07/24/2012 03:06 pm ET

City Of Miami Cheated Investors, According To SEC Investigation Recommending Civil Fraud Charges

The 90s are back in Miami, so dig up those flannel shirts and prepare to trudge around all depressed.

Unfortunately, it's not so much the 90s where Madonna was chilling in Washington Avenue clubs, but the 90s in which the SEC brought the hammer down on the City of Miami for criminal accounting practices.

Yep, again! Investigators for the Securities and Exchange Commission have determined that the city misled investors about just how broke it was before shopping bonds to float city projects, and are recommending civil fraud charges according to a letter (below) sent Monday.

The probe, which began in December 2009, centered on two transfers totaling $26.4 million from capital projects stores into the city's general fund during fiscal years 2007 and 2008 -- transfers that decreased the city's overall deficit right before bond rating companies assembled reports on the city's fiscal fitness.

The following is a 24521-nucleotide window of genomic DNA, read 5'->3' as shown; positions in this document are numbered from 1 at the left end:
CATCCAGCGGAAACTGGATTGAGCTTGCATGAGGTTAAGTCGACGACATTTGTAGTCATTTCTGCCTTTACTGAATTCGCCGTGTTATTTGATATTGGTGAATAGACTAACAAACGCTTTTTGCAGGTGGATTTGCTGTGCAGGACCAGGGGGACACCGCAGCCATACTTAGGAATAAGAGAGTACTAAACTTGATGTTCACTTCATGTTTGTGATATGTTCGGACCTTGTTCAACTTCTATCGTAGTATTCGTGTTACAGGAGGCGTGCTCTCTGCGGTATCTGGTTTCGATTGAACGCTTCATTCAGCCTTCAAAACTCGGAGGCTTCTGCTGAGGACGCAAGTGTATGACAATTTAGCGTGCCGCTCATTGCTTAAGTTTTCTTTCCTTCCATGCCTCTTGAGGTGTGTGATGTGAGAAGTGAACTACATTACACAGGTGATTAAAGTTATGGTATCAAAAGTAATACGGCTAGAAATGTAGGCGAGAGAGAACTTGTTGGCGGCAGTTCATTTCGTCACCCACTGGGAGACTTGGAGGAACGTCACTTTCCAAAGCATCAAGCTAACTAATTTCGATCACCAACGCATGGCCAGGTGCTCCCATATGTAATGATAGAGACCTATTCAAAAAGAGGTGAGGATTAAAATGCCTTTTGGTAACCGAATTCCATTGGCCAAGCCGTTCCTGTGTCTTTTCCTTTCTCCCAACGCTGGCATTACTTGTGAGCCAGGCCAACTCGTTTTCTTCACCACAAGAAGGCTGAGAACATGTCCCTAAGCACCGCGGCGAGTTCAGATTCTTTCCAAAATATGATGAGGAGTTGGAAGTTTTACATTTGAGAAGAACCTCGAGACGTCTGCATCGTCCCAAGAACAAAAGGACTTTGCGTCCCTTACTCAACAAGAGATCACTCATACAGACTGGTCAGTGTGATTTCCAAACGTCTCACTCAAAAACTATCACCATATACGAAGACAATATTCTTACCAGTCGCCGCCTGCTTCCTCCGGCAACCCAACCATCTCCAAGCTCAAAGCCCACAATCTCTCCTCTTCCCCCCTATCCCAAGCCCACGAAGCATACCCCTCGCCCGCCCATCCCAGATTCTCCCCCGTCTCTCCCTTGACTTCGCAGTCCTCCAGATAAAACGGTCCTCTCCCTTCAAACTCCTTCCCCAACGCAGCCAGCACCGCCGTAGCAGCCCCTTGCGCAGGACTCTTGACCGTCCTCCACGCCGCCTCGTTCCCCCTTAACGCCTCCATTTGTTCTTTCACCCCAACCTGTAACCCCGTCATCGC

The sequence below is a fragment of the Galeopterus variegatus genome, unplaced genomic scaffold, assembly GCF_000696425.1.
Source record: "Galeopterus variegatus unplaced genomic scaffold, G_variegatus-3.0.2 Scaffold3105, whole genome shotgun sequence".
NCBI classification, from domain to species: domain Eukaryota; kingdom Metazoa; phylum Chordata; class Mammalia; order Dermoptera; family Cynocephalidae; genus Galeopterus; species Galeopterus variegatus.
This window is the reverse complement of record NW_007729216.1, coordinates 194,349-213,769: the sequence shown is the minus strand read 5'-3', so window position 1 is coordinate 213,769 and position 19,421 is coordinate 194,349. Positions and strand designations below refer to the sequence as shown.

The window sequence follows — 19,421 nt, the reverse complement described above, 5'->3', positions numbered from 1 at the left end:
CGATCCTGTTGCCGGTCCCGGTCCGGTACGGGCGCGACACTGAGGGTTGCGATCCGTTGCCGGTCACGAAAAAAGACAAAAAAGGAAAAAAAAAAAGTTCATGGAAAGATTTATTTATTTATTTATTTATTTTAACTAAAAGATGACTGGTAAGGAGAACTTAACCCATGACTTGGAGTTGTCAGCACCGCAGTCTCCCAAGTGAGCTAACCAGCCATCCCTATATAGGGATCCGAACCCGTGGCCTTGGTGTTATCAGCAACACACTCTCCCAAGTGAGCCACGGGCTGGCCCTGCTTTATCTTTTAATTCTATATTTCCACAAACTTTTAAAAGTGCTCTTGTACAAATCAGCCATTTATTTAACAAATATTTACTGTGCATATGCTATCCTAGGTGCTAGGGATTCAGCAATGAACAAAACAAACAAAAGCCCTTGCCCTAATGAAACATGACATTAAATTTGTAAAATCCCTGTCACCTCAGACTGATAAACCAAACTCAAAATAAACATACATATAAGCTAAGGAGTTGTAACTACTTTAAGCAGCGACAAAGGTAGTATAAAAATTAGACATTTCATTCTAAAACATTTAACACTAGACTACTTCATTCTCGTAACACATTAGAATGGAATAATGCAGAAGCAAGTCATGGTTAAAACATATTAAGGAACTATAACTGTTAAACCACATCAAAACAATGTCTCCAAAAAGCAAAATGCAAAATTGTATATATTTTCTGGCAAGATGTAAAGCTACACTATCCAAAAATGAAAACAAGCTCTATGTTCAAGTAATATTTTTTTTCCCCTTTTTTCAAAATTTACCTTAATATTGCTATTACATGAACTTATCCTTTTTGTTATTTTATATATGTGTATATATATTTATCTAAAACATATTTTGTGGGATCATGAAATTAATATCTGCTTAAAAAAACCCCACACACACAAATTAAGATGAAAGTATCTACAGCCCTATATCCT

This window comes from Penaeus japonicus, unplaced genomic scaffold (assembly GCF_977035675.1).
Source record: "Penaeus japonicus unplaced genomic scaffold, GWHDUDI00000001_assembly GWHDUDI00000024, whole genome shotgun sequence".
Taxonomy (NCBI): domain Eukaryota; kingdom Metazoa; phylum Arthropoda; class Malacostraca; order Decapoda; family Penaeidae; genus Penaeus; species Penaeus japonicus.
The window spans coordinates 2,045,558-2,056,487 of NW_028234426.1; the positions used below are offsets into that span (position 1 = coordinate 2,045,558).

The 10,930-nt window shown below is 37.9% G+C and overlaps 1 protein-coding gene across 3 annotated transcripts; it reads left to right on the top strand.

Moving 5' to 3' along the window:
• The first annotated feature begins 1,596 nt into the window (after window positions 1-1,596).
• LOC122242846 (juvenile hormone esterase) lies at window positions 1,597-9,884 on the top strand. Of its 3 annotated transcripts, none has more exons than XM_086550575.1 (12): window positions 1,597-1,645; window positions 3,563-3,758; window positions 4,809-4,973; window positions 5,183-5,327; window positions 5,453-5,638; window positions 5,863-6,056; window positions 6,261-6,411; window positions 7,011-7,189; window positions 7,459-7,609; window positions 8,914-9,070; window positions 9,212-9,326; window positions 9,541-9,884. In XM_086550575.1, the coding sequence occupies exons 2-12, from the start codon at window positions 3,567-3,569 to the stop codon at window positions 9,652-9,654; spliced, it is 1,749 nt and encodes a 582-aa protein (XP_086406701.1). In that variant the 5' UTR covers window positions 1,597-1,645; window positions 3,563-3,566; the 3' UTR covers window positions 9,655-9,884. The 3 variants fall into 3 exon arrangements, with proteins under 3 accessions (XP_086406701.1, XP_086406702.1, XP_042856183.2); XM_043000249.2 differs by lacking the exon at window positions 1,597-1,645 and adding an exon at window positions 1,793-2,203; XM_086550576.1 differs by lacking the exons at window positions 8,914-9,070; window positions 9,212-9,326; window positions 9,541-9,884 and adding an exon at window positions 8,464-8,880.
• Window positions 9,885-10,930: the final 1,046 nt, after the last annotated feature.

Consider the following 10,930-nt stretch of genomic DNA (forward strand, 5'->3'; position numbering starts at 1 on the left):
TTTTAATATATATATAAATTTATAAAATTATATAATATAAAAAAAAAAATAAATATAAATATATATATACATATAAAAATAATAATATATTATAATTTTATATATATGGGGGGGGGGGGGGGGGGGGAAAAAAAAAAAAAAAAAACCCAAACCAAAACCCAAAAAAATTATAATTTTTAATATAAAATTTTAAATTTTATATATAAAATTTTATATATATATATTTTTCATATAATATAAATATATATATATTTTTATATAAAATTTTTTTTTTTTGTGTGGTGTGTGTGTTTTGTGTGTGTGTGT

According to a statement from the city, it still intends to defend itself:

They (sic) City respectfully disagrees with the SEC staff's position and intends to present information to the SEC's Commissioners demonstrating that such charges are not warranted.

“We keep paying for the sins of the past,” Mayor Tomás Regalado told the Miami Herald. “But we have taken many, many measures to avoid anything like this from happening in the future.”

The inquiry, which is separate from the other SEC investigation into bonds sold to finance Marlins Park, was the most signficant since lax controls, corruption, and mismanagement caused the State of Florida to assume control of Miami's purses in 1996. At that time, investigators found the city attempted to hide a $68 million deficit by shifting funds between several hundred accounts.

When the current probe began, then-budget director Michael Boudreaux said he determined that the millions "legitimately" transfered from capital projects accounts were leftovers from finished or canceled projects.

"It was reviewed completely by everybody,'' he told the Herald, before being fired and later filing a whistle-blower lawsuit.

So far, according to the Herald report, the city has spent $1.4 million defending itself.